“The Pulpwood Queens is one of those cultural phenomena that you have to participate in to completely understand. But this book does the next best thing. Put on some pink and enjoy.”—Jamie Ford, New York Times Bestselling author of Hotel on the Corner of Bitter and Sweet

“In this collection you can be a part of the Pulpwood Queens’ energy and friendship, their unabashed love for the written word, and the full glory of a party to celebrate it all. Come along, join me and meet some of my friends in this collection of essays about the indomitable Pulpwood Queens.”—Patti Callahan Henry, New York Times and USA Today best-selling author of fourteen novels, including Becoming Mrs. Lewis – The Improbable Love Story of Joy Davidman and C.S. Lewis, and a contemporary novel, The Favorite Daughter

For more information on this book and to pre-order your copies contact Melissa Carrigee of Brother Mockingbird at, website

I'm originally from Kansas, but until Killer at the Cimarron Social Club I had not written a book set in Kansas. I'm sure my parents thought I was losing it though when I called up and asked if they knew of any good ghost towns I could set a book. Seeing as its set in a old west brothel not the question the Kansas preacher and his wife expected to get. But over an hour on the phone we finally hammered out one that would fit the bill. The oddly named Arkalon, Kansas in Seward County. Oddly because that is someones actual first name, it was named after Arkalon Tenney, the father of a resident. I called a number of other times seeing as they grew up in the area where its set. I lived in the county, but I was 8-10 at the time. I settled on Arkalon because a tiny farm community wouldn't have had a brothel for one, Arkalon had a large cattle yard to load cattle off to the east. This was after Dodge City fame and Kansas pushed the quarantine lines further south and west. The railroad coming jump started the county prospects and towns sprang up all over hoping to be the next route. Fargo Springs and Springfield only a few miles from each other thought they had it in the bag. Only for another route to be chosen and little Arkalon sprang from the buffalo grass. The route connected them east, but the route to the coal mines of Trinidad was reached from Dodge City. The small arm that ran down to Arkalon would continue on to No Man's Land and then dead end. After all No Man's Land had no law and no land ownership. Everyone was a squatter even the big cattle outfits using the land. It's what we call the Oklahoma panhandle today, the left over bit from the creation of Texas and Kansas and until shortly after the book takes place had no law at all. Eventually they would tack it on to Indian Territory as Oklahoma was known then. Some used it for free grazing and others the poor of the poor tried to settle there because land was free for the taking. If you could handle the thieves coming around and stealing your building supplies even or if you left your sod house for too long someone might just move in calling it derelict. Why work from scratch when someone had already started. Arkalon, and Liberal that still exists as the county seat were only miles from that land. Big dreams filled the county, but as the railroad passed by some, as the county seat went to others, as they found the sandy soil wasn't conducive to farming, as many things happened, soon all but Liberal was gone. Arkalon was vacant by the 1920's after the bridge over the Cimarron was moved from town to a spot some miles away in 1913. Two years ago in the wildfires that burned across western Kansas the final link to Arkalon was taken, the old school house. All that's left is a cemetery now. The photos are all of ghost towns of Seward County, Arkalon, Springfield, and Fargo Springs. There aren't many photos of any of the towns.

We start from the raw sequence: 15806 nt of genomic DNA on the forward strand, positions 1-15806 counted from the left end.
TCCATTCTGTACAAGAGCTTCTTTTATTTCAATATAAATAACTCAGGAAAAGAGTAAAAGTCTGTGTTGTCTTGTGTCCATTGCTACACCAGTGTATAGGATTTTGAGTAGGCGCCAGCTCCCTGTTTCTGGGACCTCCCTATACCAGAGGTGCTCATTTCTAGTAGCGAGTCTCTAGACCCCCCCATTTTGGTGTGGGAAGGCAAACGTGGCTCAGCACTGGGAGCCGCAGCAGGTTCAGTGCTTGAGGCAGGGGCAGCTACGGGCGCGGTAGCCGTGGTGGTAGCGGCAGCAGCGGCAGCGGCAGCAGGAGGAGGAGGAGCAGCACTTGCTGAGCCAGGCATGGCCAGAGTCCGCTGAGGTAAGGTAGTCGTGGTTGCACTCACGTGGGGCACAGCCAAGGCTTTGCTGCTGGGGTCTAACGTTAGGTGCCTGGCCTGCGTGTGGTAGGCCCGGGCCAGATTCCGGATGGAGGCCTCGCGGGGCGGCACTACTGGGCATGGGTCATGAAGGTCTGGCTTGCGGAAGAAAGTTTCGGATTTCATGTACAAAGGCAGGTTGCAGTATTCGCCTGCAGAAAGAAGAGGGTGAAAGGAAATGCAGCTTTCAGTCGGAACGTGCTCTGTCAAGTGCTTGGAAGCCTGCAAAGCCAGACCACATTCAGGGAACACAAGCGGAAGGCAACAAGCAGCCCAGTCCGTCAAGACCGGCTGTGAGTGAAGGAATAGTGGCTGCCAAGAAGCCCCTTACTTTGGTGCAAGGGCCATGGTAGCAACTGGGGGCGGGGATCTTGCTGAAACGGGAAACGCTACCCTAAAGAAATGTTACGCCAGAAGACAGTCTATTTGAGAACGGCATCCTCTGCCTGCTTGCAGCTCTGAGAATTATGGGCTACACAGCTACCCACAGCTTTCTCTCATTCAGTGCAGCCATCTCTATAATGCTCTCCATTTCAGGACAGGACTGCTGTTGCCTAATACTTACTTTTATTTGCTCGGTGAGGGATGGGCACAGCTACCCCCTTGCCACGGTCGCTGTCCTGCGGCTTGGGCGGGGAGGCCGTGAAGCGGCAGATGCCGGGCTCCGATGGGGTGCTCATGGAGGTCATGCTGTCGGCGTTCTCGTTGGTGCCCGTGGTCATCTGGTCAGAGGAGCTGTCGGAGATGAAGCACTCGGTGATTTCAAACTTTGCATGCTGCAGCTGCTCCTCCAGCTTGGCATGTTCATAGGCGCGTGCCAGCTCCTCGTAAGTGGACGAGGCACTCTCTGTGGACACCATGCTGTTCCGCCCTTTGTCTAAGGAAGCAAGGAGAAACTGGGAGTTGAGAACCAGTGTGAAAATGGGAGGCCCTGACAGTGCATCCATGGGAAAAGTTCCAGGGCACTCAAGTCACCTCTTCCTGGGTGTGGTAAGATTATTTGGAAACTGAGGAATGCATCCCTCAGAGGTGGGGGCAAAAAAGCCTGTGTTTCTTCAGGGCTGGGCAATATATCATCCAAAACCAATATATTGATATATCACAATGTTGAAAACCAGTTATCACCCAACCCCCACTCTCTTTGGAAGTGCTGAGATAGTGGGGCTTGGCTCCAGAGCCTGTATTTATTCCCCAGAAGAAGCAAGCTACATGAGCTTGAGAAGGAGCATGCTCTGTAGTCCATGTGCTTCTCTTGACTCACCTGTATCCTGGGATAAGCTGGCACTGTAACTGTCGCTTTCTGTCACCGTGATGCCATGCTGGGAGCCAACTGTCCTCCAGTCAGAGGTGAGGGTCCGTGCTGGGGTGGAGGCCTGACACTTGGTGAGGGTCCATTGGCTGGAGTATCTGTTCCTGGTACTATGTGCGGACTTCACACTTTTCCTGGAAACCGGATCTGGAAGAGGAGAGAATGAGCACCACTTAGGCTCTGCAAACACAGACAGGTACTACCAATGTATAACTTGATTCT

Seward County shortly before Arkalon was founded, it would fit along that crook in the river between the W and A of Seward.

Arkalon Train station

One of the stores that is visited and below is an indoor view of the same building.

The school house that was the last building to stand until 2017.

The 10,000 dollar hotel in another town mentioned often in the book.

The reality.

The imagined.